Courtesy of MANICA Architechture
Monday, Sept. 12, 2016 | 2 a.m.
As public officials scrutinized plans to build an NFL stadium in Las Vegas during a recent meeting, a question about the football fan experience emerged: Could the stadium sites accommodate tailgating?
“Both provide enough (space) for tailgating,” Oakland Raiders President Marc Badain told the Southern Nevada Transportation Infrastructure Committee on Aug. 25. “You don’t need 15,000 spots for tailgating.”
Badain’s response assured football fanatics that, yes, Las Vegas would make the game atmosphere just as lively as other NFL cities. The leading site contenders — acreage west of Interstate 15 near Russell Road and land now occupied by the Bali Hai golf course on Las Vegas Boulevard — could handle enough vehicles for that time-honored tradition.
The tailgating inquiry ended there, but behind the scenes, developers and transportation officials have been considering a related matter: traffic.
The Las Vegas Sands Corp. and Majestic Realty Co., the developers hoping to build the stadium and bring the Raiders here, expect to complete their traffic-impact study in several weeks.
“We are overly concerned about transportation, parking and infrastructure,” said Andy Abboud, Sands’ senior vice president for government relations and community development. “It needs to be as convenient as possible.”
The developers think the Russell Road and Bali Hai sites would yield the coveted convenience factor, given their proximity to highways and the Strip, as well as adequate parking options. The stadium would feature between 7,050 and 15,500 parking spaces, depending on the site chosen, Abboud said, adding that the Las Vegas Monorail’s planned extension to Mandalay Bay could help shuttle guests closer to the stadium. Even so, a key concern is how badly the extra vehicle volume would snarl local roadways before or after stadium events.
The developers’ traffic-impact study should give a clearer picture based on the venue’s layout and how they anticipate guests will access it, said Denis Cederburg, Clark County’s director of public works. “It’s a lot of wait-and-see.”
Although the stadium project isn’t a done deal, the traffic nexus isn’t lost on state or local leaders. The topic surfaced during an August meeting of the Nevada Department of Transportation board of directors, which includes Gov. Brian Sandoval. He expressed a desire to study the traffic impact as much as possible in the interim.
NDOT officials haven’t had conversations with the developers, but the state traffic agency has embarked on its own preliminary study examining how a stadium at the Russell Road or Bali Hai site could affect area roadways, spokesman Tony Illia said.
“We don’t necessarily have any immediate plans for upgrading infrastructure around those two areas,” he said. “As they are now, they function fine, but obviously if you plop down a huge stadium … that really changes everything.”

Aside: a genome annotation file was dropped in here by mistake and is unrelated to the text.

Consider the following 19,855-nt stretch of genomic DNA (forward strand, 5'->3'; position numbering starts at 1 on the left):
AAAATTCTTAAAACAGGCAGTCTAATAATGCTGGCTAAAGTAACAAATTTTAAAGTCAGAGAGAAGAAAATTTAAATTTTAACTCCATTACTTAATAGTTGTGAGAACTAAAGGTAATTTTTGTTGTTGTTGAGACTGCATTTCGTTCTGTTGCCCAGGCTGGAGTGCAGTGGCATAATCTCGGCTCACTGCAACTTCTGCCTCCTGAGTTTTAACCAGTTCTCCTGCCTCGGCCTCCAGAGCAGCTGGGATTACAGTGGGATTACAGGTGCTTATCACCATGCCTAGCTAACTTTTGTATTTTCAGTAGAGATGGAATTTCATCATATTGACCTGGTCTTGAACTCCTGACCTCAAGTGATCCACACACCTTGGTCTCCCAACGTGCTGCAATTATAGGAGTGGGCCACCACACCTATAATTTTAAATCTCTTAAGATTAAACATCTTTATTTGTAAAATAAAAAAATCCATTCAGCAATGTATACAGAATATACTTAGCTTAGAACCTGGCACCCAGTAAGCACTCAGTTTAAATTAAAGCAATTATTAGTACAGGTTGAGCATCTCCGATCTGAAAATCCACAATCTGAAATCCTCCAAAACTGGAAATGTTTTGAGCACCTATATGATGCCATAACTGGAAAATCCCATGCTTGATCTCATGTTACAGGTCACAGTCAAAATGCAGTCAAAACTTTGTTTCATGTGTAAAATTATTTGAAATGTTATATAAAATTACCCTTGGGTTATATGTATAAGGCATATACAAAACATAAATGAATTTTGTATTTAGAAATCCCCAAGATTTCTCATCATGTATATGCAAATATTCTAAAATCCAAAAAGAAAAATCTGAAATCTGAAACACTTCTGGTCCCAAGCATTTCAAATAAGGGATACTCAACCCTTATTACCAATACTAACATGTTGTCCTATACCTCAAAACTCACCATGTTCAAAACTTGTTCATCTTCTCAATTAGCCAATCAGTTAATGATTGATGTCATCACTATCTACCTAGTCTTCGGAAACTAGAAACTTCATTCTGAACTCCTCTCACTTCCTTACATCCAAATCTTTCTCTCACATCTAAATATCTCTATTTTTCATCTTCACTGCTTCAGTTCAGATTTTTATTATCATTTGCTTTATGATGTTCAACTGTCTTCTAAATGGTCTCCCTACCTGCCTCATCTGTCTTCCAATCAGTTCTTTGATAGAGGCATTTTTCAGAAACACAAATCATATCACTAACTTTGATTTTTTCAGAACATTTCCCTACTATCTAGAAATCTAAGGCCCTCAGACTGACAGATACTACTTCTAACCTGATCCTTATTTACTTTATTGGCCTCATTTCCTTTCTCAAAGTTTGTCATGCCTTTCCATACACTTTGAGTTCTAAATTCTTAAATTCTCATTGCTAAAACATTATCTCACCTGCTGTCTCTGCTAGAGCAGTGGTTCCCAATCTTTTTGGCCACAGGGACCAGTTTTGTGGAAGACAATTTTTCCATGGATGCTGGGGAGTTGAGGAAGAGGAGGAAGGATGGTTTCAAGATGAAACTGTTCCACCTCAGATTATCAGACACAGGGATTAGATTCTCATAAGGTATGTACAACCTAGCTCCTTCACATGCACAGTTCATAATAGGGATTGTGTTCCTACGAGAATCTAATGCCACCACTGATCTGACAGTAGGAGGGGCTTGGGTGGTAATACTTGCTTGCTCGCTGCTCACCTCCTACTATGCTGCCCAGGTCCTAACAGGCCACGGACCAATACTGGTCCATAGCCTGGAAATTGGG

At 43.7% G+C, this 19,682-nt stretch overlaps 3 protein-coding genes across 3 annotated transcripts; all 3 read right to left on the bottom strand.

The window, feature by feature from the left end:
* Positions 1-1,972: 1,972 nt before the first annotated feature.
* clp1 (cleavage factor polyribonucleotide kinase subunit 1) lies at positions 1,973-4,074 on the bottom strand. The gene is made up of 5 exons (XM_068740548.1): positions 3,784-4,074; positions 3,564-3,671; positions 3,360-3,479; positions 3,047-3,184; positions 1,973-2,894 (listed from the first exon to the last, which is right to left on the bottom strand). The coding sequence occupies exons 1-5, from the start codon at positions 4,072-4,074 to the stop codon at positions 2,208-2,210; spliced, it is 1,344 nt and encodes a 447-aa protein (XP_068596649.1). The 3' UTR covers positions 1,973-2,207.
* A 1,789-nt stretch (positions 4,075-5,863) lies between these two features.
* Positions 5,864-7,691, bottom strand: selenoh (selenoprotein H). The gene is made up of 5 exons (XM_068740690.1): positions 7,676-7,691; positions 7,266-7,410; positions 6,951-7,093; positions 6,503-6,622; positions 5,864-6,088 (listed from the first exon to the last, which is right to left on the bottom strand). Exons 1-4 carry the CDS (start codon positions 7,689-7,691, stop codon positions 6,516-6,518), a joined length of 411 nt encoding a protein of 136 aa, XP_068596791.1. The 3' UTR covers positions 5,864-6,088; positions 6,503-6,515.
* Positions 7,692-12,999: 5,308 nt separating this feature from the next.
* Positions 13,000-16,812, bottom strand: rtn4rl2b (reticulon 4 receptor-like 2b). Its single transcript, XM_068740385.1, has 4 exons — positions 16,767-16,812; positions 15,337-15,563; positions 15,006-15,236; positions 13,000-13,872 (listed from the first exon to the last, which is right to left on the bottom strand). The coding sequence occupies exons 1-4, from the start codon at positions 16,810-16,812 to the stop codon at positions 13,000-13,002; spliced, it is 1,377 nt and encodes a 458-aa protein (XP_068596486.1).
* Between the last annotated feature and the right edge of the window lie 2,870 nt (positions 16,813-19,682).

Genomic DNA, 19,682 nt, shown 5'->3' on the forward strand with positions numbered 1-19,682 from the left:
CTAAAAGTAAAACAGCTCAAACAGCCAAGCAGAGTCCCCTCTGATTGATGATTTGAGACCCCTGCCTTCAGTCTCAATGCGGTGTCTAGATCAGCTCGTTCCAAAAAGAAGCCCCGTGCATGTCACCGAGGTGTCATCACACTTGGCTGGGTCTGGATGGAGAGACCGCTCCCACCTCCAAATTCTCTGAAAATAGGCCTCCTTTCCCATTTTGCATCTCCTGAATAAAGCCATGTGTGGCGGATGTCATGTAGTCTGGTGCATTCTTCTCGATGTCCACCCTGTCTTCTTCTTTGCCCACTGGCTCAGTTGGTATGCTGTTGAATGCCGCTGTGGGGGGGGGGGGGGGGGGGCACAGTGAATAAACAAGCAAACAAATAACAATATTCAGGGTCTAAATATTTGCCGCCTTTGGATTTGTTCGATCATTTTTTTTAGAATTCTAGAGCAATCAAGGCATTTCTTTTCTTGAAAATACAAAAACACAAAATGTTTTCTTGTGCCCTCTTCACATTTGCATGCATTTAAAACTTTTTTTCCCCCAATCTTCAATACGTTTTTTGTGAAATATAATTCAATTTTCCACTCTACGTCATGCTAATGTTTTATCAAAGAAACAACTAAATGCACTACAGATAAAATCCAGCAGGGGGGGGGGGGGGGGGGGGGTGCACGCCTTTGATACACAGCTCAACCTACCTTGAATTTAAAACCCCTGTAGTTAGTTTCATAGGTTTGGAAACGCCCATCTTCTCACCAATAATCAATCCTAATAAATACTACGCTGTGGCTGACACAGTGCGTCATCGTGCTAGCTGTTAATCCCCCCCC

Traffic jams wouldn’t just be headaches for stadium attendees or people driving in the area when there’s an event. Airport officials are curious about how ground transportation would flow, particularly on Sundays, the busiest day for flights.
Traffic plans need to ensure that stadium events don’t “obstruct our passengers from getting to and from the airport,” said Rosemary Vassiliadis, director of aviation at McCarran International Airport.
Tina Quigley, head of the Regional Transportation Commission, said she expected it would take a team effort to address needed traffic improvements for a stadium. NDOT, RTC and the city and county departments of public works likely would work with the project developers on solutions, she said.
NDOT has jurisdiction over Interstate 15, and Russell Road is a county thoroughfare, which is why multiple agencies would be involved.
The looming question, transportation officials said, was how much money the improvements would cost and who would pay for them. NDOT did not factor stadium-related transit improvements into its budget, which runs through June 30.
Abboud said the developers included contingency funds for transportation upgrades in their project budget. The amount was not disclosed.
Stakeholders seem to agree that all methods of easing traffic congestion should be considered. That could include altering traffic light schedules, adding turn lanes, hiring police to direct traffic during events, rerouting roadways, creating a park-and-ride lot and exploring bigger changes to Southern Nevada’s mass-transit system, such as building light rail.
A stadium would be another reason for the community to examine how to most efficiently move people around the region, Quigley said.
“There’s not just going to be one answer,” she said. “It’s going to have to be a portfolio of all different kinds of solutions.”
The region’s transportation future has been under the microscope this year. In April, the RTC adopted a wide-ranging, long-term plan to improve transit. The Transportation Investment Business Plan sets forth a vision with a number of project proposals, including adding light rail, extending the monorail and building an elevated expressway connecting the airport to the Strip.
Meanwhile, Project Neon, the nearly $1 billion construction project to reshape traffic flow around the Spaghetti Bowl, kicked off this spring.
In a city run on hospitality and positive visitor experiences, transportation officials said traffic logistics would need to be a top priority if a stadium is built.
“The overall fan experience of attending a game, in part, will be made or broken by how easily (guests) are able to get there and leave there,” Illia said. Any traffic frustrations could make people “think twice about going to the game.”